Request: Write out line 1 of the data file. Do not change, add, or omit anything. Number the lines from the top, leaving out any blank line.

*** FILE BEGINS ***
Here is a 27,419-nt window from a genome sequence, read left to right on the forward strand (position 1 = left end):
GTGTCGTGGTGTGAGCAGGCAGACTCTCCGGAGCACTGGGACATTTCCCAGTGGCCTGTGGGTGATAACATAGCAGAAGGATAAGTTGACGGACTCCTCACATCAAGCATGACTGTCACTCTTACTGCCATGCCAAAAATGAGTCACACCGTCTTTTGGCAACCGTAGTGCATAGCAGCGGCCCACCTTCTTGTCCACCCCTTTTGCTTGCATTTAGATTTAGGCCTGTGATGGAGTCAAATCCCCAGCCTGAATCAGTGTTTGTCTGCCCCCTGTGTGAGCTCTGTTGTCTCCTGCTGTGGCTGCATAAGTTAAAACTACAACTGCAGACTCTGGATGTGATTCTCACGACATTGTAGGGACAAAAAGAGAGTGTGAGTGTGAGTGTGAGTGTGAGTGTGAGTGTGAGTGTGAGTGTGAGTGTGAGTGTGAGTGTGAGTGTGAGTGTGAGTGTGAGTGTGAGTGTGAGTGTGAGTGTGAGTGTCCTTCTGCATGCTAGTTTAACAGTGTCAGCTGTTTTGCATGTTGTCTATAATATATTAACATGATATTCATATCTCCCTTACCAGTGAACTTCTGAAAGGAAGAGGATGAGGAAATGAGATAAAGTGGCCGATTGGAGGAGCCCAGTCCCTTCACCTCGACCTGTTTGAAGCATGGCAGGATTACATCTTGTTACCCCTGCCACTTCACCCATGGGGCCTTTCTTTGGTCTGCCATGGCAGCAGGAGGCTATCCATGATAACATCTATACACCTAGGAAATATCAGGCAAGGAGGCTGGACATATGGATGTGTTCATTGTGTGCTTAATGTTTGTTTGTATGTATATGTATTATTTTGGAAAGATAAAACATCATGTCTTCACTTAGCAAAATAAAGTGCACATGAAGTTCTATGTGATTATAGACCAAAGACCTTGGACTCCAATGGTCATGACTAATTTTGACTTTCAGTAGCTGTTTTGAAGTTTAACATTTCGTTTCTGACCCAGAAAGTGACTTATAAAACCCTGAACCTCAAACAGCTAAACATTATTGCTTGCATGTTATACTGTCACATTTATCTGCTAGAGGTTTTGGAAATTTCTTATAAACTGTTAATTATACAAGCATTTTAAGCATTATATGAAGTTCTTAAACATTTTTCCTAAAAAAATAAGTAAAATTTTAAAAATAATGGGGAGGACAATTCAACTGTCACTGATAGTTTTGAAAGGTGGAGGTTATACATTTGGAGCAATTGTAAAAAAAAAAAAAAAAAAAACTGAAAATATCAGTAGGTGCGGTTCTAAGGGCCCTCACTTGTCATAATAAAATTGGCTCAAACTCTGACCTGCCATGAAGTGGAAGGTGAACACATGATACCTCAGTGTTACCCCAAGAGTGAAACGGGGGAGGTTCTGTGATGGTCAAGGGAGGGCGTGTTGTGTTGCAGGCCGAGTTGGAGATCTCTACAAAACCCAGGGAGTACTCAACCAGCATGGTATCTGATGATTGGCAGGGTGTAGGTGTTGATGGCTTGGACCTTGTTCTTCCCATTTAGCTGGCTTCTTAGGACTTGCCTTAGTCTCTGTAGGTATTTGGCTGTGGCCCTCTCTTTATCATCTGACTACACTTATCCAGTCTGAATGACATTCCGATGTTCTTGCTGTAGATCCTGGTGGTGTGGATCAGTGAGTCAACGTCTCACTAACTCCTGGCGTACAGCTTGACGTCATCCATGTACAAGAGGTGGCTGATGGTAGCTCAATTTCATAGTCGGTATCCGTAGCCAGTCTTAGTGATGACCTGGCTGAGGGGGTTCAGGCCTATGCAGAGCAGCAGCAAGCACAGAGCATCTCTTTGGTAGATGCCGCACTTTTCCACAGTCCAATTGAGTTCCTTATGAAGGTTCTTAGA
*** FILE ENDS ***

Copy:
Here is a 27,419-nt window from a genome sequence, read left to right on the forward strand (position 1 = left end):